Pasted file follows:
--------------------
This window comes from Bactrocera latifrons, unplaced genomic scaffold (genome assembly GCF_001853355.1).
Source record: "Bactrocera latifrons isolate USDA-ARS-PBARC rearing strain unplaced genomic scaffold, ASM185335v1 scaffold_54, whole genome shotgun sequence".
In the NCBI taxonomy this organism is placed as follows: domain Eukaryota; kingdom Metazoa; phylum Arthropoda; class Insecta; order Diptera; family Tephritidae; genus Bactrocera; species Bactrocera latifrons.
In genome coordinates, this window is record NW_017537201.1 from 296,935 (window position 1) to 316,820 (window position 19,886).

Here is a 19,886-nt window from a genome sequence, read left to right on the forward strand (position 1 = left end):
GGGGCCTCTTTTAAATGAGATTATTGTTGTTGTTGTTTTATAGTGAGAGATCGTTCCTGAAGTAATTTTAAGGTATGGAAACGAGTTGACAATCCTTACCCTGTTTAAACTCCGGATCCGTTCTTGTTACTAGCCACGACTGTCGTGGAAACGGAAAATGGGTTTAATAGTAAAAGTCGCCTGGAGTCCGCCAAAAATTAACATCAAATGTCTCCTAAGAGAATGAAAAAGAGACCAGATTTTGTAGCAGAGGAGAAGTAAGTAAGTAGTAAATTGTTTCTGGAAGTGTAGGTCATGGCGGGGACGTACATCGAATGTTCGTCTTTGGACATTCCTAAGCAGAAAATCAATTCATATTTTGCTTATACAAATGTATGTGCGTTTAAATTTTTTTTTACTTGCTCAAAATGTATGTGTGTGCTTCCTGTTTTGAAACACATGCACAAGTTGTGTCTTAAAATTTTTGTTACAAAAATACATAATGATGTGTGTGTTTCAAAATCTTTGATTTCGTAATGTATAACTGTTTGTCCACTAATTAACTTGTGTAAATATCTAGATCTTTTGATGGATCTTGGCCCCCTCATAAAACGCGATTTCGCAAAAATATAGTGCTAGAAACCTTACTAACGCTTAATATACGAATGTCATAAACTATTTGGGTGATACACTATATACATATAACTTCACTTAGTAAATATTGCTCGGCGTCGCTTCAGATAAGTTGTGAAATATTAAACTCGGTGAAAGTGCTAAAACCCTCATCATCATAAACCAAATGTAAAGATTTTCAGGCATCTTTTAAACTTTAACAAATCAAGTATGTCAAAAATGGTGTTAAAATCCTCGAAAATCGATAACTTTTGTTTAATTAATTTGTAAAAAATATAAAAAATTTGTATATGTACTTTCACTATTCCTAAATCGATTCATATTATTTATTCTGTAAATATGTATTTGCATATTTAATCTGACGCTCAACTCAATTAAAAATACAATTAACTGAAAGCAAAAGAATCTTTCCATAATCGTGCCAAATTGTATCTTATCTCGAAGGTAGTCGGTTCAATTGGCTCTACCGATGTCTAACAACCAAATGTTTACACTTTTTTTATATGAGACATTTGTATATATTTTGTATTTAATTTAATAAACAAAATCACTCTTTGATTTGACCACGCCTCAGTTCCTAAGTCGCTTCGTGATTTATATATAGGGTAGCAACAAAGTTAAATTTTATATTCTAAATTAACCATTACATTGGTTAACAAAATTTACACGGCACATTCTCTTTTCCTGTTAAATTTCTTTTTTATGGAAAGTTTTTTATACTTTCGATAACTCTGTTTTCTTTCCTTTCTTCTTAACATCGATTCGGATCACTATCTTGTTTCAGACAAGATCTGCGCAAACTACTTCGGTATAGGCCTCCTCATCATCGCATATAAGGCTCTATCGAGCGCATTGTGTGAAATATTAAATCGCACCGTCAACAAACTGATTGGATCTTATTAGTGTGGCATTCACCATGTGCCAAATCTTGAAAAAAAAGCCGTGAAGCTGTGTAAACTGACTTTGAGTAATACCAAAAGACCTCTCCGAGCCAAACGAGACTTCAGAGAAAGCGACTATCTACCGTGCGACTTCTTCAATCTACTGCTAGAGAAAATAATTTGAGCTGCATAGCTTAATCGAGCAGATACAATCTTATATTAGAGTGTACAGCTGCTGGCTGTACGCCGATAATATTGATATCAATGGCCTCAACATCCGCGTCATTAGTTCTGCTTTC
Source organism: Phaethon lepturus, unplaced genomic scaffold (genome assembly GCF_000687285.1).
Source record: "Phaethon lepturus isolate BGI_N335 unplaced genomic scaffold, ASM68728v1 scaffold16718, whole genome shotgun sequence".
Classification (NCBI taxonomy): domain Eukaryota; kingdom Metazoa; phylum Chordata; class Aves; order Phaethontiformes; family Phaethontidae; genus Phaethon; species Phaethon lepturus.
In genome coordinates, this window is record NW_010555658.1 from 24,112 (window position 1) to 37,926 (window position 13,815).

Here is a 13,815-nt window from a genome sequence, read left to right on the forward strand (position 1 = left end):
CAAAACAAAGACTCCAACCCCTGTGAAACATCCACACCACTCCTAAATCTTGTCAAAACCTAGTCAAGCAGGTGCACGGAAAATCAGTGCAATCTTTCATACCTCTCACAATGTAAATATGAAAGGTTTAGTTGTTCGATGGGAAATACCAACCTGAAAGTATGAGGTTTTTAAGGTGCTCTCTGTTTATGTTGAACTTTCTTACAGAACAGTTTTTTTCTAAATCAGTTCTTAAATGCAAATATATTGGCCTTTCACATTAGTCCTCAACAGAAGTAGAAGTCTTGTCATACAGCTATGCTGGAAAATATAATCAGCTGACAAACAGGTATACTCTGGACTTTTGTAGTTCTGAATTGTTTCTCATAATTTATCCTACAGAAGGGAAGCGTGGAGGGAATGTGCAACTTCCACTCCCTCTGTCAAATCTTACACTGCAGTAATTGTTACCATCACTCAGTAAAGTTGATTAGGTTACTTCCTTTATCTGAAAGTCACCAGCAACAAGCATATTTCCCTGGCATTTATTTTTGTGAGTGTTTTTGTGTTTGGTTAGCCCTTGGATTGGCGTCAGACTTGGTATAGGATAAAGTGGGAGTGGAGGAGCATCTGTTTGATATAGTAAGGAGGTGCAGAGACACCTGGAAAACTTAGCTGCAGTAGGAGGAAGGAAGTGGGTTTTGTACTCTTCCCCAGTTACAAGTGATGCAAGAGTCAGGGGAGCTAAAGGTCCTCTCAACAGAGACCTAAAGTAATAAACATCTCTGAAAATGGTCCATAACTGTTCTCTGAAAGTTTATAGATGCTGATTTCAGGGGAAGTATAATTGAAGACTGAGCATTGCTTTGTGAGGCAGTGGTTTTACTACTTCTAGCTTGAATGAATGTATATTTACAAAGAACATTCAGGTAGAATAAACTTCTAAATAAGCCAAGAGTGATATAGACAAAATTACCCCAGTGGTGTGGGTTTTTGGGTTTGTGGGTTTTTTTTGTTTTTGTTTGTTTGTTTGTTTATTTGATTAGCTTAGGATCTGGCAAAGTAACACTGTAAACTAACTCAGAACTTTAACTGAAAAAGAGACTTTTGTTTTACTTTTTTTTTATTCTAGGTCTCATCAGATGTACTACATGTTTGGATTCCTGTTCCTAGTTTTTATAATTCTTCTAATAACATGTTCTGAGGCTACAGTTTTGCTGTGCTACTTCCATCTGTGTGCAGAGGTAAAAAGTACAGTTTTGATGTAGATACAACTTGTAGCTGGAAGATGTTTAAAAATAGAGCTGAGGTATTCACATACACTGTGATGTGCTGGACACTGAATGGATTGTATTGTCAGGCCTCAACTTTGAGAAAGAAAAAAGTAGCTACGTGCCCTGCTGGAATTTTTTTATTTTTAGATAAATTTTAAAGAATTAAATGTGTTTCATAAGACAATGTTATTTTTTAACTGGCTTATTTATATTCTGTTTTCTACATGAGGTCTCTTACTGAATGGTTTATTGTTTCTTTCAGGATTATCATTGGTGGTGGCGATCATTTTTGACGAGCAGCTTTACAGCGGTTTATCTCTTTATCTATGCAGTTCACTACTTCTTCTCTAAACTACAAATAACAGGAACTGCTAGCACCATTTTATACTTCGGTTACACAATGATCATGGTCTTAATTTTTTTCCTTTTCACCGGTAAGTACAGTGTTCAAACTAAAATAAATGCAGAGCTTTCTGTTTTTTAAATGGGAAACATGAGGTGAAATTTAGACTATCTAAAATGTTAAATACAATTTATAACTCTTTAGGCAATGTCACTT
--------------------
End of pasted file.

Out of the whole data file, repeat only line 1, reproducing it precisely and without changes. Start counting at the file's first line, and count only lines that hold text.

This window comes from Bactrocera latifrons, unplaced genomic scaffold (genome assembly GCF_001853355.1).